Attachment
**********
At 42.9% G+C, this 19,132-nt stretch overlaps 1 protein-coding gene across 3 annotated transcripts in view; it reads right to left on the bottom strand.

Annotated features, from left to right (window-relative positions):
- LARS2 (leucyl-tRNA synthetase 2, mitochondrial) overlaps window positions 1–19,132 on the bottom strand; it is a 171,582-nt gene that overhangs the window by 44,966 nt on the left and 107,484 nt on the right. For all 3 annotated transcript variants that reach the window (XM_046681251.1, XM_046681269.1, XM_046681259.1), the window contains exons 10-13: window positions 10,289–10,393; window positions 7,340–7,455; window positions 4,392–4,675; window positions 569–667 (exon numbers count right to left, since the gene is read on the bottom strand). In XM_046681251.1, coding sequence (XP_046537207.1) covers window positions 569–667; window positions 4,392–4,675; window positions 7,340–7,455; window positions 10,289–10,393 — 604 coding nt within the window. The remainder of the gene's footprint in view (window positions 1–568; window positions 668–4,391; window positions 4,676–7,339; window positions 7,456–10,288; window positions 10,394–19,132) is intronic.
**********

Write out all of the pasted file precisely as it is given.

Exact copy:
At 42.9% G+C, this 19,132-nt stretch overlaps 1 protein-coding gene across 3 annotated transcripts in view; it reads right to left on the bottom strand.

Annotated features, from left to right (window-relative positions):
- LARS2 (leucyl-tRNA synthetase 2, mitochondrial) overlaps window positions 1–19,132 on the bottom strand; it is a 171,582-nt gene that overhangs the window by 44,966 nt on the left and 107,484 nt on the right. For all 3 annotated transcript variants that reach the window (XM_046681251.1, XM_046681269.1, XM_046681259.1), the window contains exons 10-13: window positions 10,289–10,393; window positions 7,340–7,455; window positions 4,392–4,675; window positions 569–667 (exon numbers count right to left, since the gene is read on the bottom strand). In XM_046681251.1, coding sequence (XP_046537207.1) covers window positions 569–667; window positions 4,392–4,675; window positions 7,340–7,455; window positions 10,289–10,393 — 604 coding nt within the window. The remainder of the gene's footprint in view (window positions 1–568; window positions 668–4,391; window positions 4,676–7,339; window positions 7,456–10,288; window positions 10,394–19,132) is intronic.